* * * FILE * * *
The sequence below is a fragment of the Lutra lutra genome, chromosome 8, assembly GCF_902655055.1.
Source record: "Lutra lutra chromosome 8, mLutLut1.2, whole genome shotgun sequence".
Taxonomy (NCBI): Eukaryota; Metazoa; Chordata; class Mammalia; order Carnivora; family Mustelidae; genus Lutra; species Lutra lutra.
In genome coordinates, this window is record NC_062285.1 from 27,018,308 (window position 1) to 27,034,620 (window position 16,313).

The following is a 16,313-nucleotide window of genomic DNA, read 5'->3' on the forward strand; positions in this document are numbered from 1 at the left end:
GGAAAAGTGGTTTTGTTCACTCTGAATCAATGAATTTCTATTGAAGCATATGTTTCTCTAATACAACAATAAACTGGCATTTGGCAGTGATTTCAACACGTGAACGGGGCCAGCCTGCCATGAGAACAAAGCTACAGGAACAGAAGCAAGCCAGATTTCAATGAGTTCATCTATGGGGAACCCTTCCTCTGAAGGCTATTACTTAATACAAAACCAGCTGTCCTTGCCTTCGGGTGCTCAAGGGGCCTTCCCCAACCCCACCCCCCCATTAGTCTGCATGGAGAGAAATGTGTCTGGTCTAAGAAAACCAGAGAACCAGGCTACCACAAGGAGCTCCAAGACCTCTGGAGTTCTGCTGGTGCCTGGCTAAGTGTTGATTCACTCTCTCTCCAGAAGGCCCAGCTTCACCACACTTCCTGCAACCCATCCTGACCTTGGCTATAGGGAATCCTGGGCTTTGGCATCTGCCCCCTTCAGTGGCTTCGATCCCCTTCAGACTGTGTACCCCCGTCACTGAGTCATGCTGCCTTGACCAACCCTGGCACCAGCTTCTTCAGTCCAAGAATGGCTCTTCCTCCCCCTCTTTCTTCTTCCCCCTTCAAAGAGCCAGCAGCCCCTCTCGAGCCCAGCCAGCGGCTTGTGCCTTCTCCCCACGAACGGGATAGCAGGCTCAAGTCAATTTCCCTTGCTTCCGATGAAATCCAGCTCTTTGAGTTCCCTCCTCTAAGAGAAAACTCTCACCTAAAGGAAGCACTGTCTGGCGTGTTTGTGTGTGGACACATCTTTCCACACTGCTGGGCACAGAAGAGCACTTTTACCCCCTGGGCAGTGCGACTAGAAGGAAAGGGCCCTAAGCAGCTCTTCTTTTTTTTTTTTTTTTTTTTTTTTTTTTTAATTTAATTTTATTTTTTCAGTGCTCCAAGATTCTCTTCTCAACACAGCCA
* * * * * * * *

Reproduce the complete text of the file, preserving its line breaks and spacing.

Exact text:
The sequence below is a fragment of the Lutra lutra genome, chromosome 8, assembly GCF_902655055.1.
Source record: "Lutra lutra chromosome 8, mLutLut1.2, whole genome shotgun sequence".
Taxonomy (NCBI): Eukaryota; Metazoa; Chordata; class Mammalia; order Carnivora; family Mustelidae; genus Lutra; species Lutra lutra.
In genome coordinates, this window is record NC_062285.1 from 27,018,308 (window position 1) to 27,034,620 (window position 16,313).

The following is a 16,313-nucleotide window of genomic DNA, read 5'->3' on the forward strand; positions in this document are numbered from 1 at the left end:
GGAAAAGTGGTTTTGTTCACTCTGAATCAATGAATTTCTATTGAAGCATATGTTTCTCTAATACAACAATAAACTGGCATTTGGCAGTGATTTCAACACGTGAACGGGGCCAGCCTGCCATGAGAACAAAGCTACAGGAACAGAAGCAAGCCAGATTTCAATGAGTTCATCTATGGGGAACCCTTCCTCTGAAGGCTATTACTTAATACAAAACCAGCTGTCCTTGCCTTCGGGTGCTCAAGGGGCCTTCCCCAACCCCACCCCCCCATTAGTCTGCATGGAGAGAAATGTGTCTGGTCTAAGAAAACCAGAGAACCAGGCTACCACAAGGAGCTCCAAGACCTCTGGAGTTCTGCTGGTGCCTGGCTAAGTGTTGATTCACTCTCTCTCCAGAAGGCCCAGCTTCACCACACTTCCTGCAACCCATCCTGACCTTGGCTATAGGGAATCCTGGGCTTTGGCATCTGCCCCCTTCAGTGGCTTCGATCCCCTTCAGACTGTGTACCCCCGTCACTGAGTCATGCTGCCTTGACCAACCCTGGCACCAGCTTCTTCAGTCCAAGAATGGCTCTTCCTCCCCCTCTTTCTTCTTCCCCCTTCAAAGAGCCAGCAGCCCCTCTCGAGCCCAGCCAGCGGCTTGTGCCTTCTCCCCACGAACGGGATAGCAGGCTCAAGTCAATTTCCCTTGCTTCCGATGAAATCCAGCTCTTTGAGTTCCCTCCTCTAAGAGAAAACTCTCACCTAAAGGAAGCACTGTCTGGCGTGTTTGTGTGTGGACACATCTTTCCACACTGCTGGGCACAGAAGAGCACTTTTACCCCCTGGGCAGTGCGACTAGAAGGAAAGGGCCCTAAGCAGCTCTTCTTTTTTTTTTTTTTTTTTTTTTTTTTTTTAATTTAATTTTATTTTTTCAGTGCTCCAAGATTCTCTTCTCAACACAGCCA